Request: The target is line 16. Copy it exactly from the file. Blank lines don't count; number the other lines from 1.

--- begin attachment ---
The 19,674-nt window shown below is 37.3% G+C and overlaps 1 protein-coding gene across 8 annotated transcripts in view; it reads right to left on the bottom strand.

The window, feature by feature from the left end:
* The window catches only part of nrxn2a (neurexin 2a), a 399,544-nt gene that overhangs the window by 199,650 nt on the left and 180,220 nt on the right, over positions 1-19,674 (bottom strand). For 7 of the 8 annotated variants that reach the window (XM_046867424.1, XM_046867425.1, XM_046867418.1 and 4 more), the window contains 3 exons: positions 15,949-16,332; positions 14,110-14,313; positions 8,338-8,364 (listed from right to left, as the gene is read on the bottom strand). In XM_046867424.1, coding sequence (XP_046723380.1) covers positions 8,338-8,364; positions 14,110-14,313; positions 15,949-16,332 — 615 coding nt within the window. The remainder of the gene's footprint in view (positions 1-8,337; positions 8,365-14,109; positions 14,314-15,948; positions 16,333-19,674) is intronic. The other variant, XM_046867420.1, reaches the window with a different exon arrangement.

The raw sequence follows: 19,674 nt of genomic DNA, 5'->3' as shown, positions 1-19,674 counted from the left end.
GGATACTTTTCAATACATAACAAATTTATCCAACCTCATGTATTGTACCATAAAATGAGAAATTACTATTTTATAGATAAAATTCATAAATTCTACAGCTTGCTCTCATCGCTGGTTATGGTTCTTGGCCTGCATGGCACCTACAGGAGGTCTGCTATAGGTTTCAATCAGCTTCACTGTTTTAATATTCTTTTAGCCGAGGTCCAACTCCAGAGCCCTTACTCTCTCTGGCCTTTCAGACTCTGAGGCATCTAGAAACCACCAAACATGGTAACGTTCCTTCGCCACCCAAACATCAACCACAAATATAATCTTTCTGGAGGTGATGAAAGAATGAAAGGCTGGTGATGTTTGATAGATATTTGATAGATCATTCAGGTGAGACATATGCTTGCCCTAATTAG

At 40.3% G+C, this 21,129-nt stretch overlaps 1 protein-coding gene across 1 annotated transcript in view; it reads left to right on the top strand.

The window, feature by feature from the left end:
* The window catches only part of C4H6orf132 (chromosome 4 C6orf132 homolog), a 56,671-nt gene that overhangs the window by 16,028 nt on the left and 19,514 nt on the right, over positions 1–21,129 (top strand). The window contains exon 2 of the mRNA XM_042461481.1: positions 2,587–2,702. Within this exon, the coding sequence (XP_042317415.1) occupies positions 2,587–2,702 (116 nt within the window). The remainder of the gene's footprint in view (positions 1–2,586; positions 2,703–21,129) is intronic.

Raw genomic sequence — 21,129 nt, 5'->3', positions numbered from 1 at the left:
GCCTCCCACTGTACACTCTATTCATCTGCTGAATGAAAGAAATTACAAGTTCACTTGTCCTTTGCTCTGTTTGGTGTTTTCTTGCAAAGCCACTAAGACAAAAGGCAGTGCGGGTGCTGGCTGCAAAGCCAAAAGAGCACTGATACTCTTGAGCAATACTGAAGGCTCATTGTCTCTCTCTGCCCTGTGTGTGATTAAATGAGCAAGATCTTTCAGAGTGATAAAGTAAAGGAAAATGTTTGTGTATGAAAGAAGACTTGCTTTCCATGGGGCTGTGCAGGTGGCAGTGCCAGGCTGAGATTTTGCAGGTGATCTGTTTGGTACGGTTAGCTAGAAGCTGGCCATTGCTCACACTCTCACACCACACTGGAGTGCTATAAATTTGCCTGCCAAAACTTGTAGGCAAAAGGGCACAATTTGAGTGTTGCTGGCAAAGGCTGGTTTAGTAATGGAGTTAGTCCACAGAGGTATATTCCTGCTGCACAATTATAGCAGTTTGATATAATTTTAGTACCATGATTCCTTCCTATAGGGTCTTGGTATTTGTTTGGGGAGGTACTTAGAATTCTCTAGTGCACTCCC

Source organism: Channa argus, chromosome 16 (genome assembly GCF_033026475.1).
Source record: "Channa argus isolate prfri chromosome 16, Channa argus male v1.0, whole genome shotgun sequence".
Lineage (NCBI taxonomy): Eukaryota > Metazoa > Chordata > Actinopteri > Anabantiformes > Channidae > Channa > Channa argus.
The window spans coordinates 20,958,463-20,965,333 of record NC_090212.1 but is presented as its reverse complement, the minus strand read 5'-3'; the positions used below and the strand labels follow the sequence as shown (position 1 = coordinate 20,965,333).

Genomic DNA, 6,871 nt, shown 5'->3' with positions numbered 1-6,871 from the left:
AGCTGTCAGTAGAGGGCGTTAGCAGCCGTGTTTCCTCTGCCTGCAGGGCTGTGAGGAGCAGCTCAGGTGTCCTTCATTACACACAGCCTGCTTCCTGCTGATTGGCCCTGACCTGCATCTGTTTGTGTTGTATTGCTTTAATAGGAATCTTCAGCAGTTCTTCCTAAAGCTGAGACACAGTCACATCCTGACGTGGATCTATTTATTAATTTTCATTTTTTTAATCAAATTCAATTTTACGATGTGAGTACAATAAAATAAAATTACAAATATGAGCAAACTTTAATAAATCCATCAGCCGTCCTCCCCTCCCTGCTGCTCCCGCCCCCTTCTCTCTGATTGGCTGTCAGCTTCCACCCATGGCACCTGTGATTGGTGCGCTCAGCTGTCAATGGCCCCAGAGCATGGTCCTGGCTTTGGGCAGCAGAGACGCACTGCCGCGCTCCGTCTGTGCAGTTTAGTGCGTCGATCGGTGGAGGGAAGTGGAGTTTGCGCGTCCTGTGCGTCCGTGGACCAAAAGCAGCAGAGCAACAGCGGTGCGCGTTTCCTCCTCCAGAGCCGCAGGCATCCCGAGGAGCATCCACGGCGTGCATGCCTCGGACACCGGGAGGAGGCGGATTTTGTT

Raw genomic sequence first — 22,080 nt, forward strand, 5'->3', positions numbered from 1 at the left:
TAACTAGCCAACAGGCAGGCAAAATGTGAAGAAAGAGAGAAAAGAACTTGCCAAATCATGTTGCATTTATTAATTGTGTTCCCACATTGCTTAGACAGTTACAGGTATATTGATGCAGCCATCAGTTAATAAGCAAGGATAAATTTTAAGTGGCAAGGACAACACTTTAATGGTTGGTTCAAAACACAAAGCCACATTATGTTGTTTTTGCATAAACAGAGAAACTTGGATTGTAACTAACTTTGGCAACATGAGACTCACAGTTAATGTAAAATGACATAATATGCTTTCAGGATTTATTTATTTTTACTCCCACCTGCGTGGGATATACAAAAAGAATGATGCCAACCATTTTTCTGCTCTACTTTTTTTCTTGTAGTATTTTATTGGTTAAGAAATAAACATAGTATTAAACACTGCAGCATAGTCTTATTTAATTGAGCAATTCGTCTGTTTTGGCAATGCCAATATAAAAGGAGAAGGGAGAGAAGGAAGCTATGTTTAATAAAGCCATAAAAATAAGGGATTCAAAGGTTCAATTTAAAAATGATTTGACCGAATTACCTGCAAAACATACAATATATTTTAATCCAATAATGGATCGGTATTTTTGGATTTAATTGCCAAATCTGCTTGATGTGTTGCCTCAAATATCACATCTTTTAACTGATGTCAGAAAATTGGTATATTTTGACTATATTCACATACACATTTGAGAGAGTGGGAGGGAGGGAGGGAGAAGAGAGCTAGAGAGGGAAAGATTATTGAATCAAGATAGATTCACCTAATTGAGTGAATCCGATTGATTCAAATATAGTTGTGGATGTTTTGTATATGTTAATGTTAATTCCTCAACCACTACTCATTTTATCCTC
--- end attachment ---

AGCTGTCAGTAGAGGGCGTTAGCAGCCGTGTTTCCTCTGCCTGCAGGGCTGTGAGGAGCAGCTCAGGTGTCCTTCATTACACACAGCCTGCTTCCTGCTGATTGGCCCTGACCTGCATCTGTTTGTGTTGTATTGCTTTAATAGGAATCTTCAGCAGTTCTTCCTAAAGCTGAGACACAGTCACATCCTGACGTGGATCTATTTATTAATTTTCATTTTTTTAATCAAATTCAATTTTACGATGTGAGTACAATAAAATAAAATTACAAATATGAGCAAACTTTAATAAATCCATCAGCCGTCCTCCCCTCCCTGCTGCTCCCGCCCCCTTCTCTCTGATTGGCTGTCAGCTTCCACCCATGGCACCTGTGATTGGTGCGCTCAGCTGTCAATGGCCCCAGAGCATGGTCCTGGCTTTGGGCAGCAGAGACGCACTGCCGCGCTCCGTCTGTGCAGTTTAGTGCGTCGATCGGTGGAGGGAAGTGGAGTTTGCGCGTCCTGTGCGTCCGTGGACCAAAAGCAGCAGAGCAACAGCGGTGCGCGTTTCCTCCTCCAGAGCCGCAGGCATCCCGAGGAGCATCCACGGCGTGCATGCCTCGGACACCGGGAGGAGGCGGATTTTGTT